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Over 2000 shearers and wool handlers trained in 2011/12
16
Jul '12
Through their wool research, development and marketing body Australian Wool Innovation (AWI), woolgrowers have trained 2,190 shearers and wool handlers over the past 12 months.

In the 2011/12 financial year, AWI has invested $1.1 million in education and training as well as promoting the industry as a rewarding career through shearing competitions and shows.

AWI Program Manager Shearing and Industry Development, Ian Evans, says the funding from AWI plays an important role in supporting training organisations.

"AWI works with around nine registered training organisations nationally to leverage upon the valuable government funding they receive.

"There is naturally a focus on in-shed training as we not only want to train the next generation but we need to work to retain as many shearers and woolhandling staff as we can. If we work with those who have already shown an interest then we are more likely to retain these vitally important people."

While the majority of AWI's investment in this area is in shearer and wool handler training, Mr Evans says AWI is also trying to further enhance the image of the shearing industry by supporting regional, state, national and international competitions as well as shearing demonstrations and vocational training in high schools.

 "A good shearer can earn as much money as someone working in the mines, but a lot of people don't consider it as a career option. We are not only working to train the shearers and shedhands of the future but to present the entire industry as a great career option," Mr Evans says.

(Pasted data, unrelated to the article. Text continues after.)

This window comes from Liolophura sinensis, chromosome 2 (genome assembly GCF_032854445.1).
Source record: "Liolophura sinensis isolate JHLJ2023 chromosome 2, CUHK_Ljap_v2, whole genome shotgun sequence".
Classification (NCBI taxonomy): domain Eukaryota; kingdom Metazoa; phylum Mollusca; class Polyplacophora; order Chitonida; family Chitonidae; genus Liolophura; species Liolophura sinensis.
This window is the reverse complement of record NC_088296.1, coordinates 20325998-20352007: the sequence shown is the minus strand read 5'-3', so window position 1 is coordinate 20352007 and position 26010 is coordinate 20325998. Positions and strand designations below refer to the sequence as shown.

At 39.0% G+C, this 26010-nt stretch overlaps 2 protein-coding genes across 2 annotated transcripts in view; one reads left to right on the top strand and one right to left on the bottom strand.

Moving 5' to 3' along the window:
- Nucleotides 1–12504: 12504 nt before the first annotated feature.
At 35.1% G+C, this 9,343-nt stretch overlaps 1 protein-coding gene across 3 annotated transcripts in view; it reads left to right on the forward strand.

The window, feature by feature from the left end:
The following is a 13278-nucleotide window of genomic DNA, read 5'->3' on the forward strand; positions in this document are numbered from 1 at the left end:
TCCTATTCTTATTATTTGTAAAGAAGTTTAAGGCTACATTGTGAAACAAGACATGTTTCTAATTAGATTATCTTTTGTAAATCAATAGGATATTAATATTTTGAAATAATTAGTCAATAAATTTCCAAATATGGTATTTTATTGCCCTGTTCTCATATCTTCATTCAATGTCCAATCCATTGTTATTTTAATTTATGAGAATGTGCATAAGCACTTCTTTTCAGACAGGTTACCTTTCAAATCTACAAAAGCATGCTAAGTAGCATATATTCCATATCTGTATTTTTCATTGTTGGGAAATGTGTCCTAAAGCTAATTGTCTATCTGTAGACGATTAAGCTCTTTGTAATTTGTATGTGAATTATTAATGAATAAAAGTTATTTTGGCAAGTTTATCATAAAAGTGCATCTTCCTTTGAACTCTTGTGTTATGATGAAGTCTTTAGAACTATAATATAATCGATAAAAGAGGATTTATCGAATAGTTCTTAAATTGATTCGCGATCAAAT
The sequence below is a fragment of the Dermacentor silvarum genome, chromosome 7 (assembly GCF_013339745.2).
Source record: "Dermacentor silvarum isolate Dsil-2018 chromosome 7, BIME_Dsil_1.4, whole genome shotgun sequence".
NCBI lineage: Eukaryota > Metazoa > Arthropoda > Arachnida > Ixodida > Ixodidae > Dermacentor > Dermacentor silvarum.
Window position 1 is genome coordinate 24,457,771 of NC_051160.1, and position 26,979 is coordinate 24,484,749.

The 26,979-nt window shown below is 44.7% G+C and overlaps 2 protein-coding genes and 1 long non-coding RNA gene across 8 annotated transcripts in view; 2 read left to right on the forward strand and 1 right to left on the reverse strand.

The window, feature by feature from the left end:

While AWI is doing its bit to train more shearers and wool handlers, Mr Evans says it takes the whole industry to ensure the new entrants are retained.

 "If we want to retain these new professionals we need to make sure we support them with the right working conditions. The sheds that find it hard to attract shearers are often not attractive to work in. Professional shearers and woolhandlers deserve a professional workplace and accommodation, where it's needed."

 To assist the promotion of shearer and woolhandler training, AWI is pleased to announce former head shearing trainer with TAFE NSW Western, Jim Murray, has recently joined the AWI shearing industry team. Mr Murray comes to AWI with a wealth of experience having trained hundreds of young shearers and woolhandlers and in recent years has promoted the industry to large crowds at Sydney's Royal Easter Show.

Australian Wool Innovation (AWI)

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